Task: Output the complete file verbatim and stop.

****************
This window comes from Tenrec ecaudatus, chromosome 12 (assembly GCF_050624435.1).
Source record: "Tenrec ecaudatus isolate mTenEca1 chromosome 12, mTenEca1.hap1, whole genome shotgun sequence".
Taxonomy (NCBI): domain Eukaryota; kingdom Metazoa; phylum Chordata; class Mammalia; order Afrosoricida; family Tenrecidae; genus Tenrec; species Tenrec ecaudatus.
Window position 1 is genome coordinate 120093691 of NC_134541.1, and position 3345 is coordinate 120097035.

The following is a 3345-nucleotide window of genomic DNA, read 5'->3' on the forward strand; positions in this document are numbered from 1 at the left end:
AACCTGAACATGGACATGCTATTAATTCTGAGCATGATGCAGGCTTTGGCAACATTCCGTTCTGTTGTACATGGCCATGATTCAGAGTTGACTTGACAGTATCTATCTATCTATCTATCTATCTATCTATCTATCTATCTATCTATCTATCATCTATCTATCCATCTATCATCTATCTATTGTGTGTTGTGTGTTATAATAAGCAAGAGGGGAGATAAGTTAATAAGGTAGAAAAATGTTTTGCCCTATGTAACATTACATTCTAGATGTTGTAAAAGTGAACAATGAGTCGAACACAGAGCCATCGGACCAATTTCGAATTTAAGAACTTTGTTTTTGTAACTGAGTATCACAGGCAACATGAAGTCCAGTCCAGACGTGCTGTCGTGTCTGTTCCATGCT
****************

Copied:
This window comes from Tenrec ecaudatus, chromosome 12 (assembly GCF_050624435.1).
Source record: "Tenrec ecaudatus isolate mTenEca1 chromosome 12, mTenEca1.hap1, whole genome shotgun sequence".
Taxonomy (NCBI): domain Eukaryota; kingdom Metazoa; phylum Chordata; class Mammalia; order Afrosoricida; family Tenrecidae; genus Tenrec; species Tenrec ecaudatus.
Window position 1 is genome coordinate 120093691 of NC_134541.1, and position 3345 is coordinate 120097035.

The following is a 3345-nucleotide window of genomic DNA, read 5'->3' on the forward strand; positions in this document are numbered from 1 at the left end:
AACCTGAACATGGACATGCTATTAATTCTGAGCATGATGCAGGCTTTGGCAACATTCCGTTCTGTTGTACATGGCCATGATTCAGAGTTGACTTGACAGTATCTATCTATCTATCTATCTATCTATCTATCTATCTATCTATCTATCTATCATCTATCTATCCATCTATCATCTATCTATTGTGTGTTGTGTGTTATAATAAGCAAGAGGGGAGATAAGTTAATAAGGTAGAAAAATGTTTTGCCCTATGTAACATTACATTCTAGATGTTGTAAAAGTGAACAATGAGTCGAACACAGAGCCATCGGACCAATTTCGAATTTAAGAACTTTGTTTTTGTAACTGAGTATCACAGGCAACATGAAGTCCAGTCCAGACGTGCTGTCGTGTCTGTTCCATGCT